Farnham's follow-up single, "Friday Kind of Monday" was released in March as a double-A side with "Underneath the Arches" (non-album track), which peaked at #6 on the Go-Set singles charts. Both "Sadie" and "Friday Kind of Monday" featured on Farnham's debut album, Sadie released in April 1968.
Farnham's manager Darryl Sambell had disliked "Sadie (The Cleaning Lady)" as the lyrics were so persistent. However, EMI's in house producer, David Mackay, insisted so the single was released in November 1967. The song had been written by United States writers Ray Gilmore, Johnny Madara and Dave White. Sambell approached the Australian Broadcasting Corporation (ABC) TV programme This Day Tonight to do a 'day in the life of' segment where they followed Farnham around to radio studios to promote his single. Sambell also arranged for local store, Godfrey's, to supply a vacuum cleaner salesman, Mr. Jolly to be on hand. By arrangement with Sambell, Melbourne radio DJ Stan Rofe pretended that he disliked "Sadie" before playing it. Rofe continued the ploy on TV's Uptight and viewers responded with calls to play the song. Rofe was also a writer for Go-Set, a teen-oriented pop magazine, another writer for the magazine, Ian Meldrum, praised Farnham's efforts. "Sadie" hit #1 on the Go-Set National Singles Charts in January 1968 and remained there for five weeks. Selling 180 000 copies in Australia, "Sadie" was the highest selling single by an Australian artist of the decade. The B-side, "In My Room" was written by Farnham. Farnham's second single, released in March, was the double A-sided "Underneath the Arches" (non-album track) / "Friday Kind of Monday", which peaked at #6. The album, Sadie, also produced by Mackay was released in April.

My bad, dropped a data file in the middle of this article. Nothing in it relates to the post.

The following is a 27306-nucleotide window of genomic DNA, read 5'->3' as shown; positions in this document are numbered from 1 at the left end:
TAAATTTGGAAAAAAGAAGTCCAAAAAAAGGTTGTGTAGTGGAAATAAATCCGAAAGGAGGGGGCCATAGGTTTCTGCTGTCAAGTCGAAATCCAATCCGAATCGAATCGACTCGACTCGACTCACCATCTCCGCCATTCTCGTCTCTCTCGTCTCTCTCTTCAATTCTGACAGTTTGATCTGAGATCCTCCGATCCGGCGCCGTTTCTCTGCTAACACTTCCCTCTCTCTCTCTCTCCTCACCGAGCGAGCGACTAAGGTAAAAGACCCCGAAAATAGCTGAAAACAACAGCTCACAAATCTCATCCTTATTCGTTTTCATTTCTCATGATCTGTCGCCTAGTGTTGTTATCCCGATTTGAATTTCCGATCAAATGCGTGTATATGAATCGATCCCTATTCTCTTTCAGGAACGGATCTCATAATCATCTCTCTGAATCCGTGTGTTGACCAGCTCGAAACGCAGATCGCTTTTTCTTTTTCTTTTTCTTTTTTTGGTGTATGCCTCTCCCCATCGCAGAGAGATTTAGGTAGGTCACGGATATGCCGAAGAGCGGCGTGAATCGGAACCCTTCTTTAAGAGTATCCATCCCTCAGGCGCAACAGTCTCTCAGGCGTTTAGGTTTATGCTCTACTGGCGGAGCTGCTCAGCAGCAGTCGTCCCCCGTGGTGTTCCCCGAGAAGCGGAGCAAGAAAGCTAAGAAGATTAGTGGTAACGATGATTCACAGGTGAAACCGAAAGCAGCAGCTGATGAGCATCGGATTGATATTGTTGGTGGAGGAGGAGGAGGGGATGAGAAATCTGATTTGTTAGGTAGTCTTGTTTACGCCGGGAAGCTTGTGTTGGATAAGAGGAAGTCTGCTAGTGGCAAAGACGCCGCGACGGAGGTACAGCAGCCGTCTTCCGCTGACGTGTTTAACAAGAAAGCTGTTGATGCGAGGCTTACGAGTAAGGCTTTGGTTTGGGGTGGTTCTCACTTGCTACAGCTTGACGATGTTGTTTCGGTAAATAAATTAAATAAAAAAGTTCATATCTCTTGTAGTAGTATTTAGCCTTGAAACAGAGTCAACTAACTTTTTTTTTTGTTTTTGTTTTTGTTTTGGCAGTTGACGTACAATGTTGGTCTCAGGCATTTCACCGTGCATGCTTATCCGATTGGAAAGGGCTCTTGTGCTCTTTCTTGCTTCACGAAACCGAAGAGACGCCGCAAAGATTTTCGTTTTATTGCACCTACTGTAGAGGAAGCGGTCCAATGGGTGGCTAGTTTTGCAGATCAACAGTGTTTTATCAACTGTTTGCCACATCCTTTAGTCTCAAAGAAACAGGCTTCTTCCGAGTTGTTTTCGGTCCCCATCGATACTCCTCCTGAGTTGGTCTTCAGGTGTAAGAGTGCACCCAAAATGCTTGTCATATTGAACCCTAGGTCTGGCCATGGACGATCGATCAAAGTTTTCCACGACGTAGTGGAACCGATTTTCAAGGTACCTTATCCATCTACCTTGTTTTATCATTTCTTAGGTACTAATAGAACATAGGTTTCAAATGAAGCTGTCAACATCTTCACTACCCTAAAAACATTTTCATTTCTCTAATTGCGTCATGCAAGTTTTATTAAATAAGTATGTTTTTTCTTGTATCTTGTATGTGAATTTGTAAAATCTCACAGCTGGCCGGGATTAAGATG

According to author, Jeff Jenkins, another local pop performer, Mike Furber, had first option on recording "Sadie" but declined; Furber later told Sambell that due to this mistake he was not destined for success. Furber died in 1973, aged 25, allegedly by hanging himself—this is disputed by his family and friends, who believe he was murdered.
^ abKent, David (2005). Australian Chart Book (1940–1969). Turramurra, N.S.W.: Australian Chart Book, 2005. ISBN0-646-44439-5. NOTE: In 2005, David Kent back calculated all chart positions for 1940–1969 based on existing local charts: there were no nationally recognised charts until Go-Set published their first charts in October 1966. Kent published his first Kent Music Report charts in mid-1974.